Tuesday, January 28, 2014

Use your Index even with a varchar || char

I recently noticed a post on the forums.mysql.com site : How to fast search in 3 millions record?
The example given used a LIKE '%eed'

That will not taken advantage of an index and will do an full table scan.
Below is an example using the world database, so not 3 million records but just trying to show how it works.

> explain select * from City where Name LIKE '%dam' \G
*************************** 1. row ***************************
           id: 1
  select_type: SIMPLE
        table: City
         type: ALL
possible_keys: NULL
          key: NULL
      key_len: NULL
          ref: NULL
         rows: 4188
        Extra: Using where
1 row in set (0.01 sec)

[world]> select count(*) FROM City;
+----------+
| count(*) |
+----------+
|     4079 |
+----------+

> select * from City where Name LIKE '%dam';
+------+------------------------+-------------+----------------+------------+
| ID   | Name                   | CountryCode | District       | Population
+------+------------------------+-------------+----------------+------------+
|    5 | Amsterdam              | NLD         | Noord-Holland  |     731200 |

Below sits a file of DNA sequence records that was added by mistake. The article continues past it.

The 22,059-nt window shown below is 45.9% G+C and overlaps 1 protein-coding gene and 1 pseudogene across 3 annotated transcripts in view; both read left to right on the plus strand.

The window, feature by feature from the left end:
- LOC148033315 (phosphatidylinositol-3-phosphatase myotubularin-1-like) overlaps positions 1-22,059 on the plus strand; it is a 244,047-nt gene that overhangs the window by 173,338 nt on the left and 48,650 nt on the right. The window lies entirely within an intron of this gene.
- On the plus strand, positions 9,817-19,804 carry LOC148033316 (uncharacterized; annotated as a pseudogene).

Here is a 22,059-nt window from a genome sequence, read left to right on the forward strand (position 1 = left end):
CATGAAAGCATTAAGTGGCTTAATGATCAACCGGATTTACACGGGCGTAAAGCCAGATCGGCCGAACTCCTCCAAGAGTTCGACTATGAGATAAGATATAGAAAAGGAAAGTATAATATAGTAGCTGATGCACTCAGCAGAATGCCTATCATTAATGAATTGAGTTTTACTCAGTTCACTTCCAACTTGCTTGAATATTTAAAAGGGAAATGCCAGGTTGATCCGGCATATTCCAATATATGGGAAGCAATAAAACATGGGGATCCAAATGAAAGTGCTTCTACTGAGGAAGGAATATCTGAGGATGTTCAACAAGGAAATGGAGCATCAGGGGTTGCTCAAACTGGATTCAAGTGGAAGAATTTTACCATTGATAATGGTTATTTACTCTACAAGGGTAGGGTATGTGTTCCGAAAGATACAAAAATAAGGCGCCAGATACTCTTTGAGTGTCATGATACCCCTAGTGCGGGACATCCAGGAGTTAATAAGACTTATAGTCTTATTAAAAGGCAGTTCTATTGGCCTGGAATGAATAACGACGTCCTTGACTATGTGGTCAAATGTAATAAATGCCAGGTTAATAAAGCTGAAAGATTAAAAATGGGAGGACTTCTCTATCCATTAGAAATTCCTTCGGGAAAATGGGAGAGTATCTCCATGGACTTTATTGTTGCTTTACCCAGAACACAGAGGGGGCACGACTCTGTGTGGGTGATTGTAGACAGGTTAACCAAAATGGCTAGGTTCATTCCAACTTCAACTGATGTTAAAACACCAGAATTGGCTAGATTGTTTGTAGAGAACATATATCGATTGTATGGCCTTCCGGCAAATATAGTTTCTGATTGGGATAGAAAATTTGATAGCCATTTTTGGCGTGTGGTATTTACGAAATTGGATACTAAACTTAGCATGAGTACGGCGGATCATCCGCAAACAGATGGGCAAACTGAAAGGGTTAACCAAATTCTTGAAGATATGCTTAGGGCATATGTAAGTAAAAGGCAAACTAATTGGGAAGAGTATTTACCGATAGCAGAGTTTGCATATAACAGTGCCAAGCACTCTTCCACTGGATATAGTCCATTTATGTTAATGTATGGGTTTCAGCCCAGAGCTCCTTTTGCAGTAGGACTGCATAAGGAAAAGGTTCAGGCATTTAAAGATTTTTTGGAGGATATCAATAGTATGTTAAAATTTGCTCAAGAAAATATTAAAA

|    6 | Rotterdam              | NLD         | Zuid-Holland   |     593321 |
| 1146 | Ramagundam             | IND         | Andhra Pradesh |     214384 |
| 1318 | Haldwani-cum-Kathgodam | IND         | Uttaranchal    |     104195 |
| 2867 | Tando Adam             | PAK         | Sind           |     103400 |
| 3122 | Potsdam                | DEU         | Brandenburg    |     128983 |
+------+------------------------+-------------+----------------+------------+
To show the point further

> explain select * from City where Name LIKE '%dam%' \G
*************************** 1. row ***************************
           id: 1
  select_type: SIMPLE
        table: City
         type: ALL
possible_keys: NULL
          key: NULL
      key_len: NULL
          ref: NULL
         rows: 4188
        Extra: Using where
1 row in set (0.00 sec)

> select * from City where Name LIKE '%dam%';
+------+------------------------+-------------+----------------+------------+
| ID   | Name                   | CountryCode | District       | Population |
+------+------------------------+-------------+----------------+------------+<
|    5 | Amsterdam              | NLD         | Noord-Holland  |     731200 |
|    6 | Rotterdam              | NLD         | Zuid-Holland   |     593321 |
|  380 | Pindamonhangaba        | BRA         | São Paulo      |     121904 |<
|  625 | Damanhur               | EGY         | al-Buhayra     |     212203 |
| 1146 | Ramagundam             | IND         | Andhra Pradesh |     214384 |
| 1318 | Haldwani-cum-Kathgodam | IND         | Uttaranchal    |     104195 |
| 1347 | Damoh                  | IND         | Madhya Pradesh |      95661 |
| 2867 | Tando Adam             | PAK         | Sind           |     103400 |
| 2912 | Adamstown              | PCN         | –              |         42 |
| 3122 | Potsdam                | DEU         | Brandenburg    |     128983 |
| 3177 | al-Dammam              | SAU         | al-Sharqiya    |     482300 |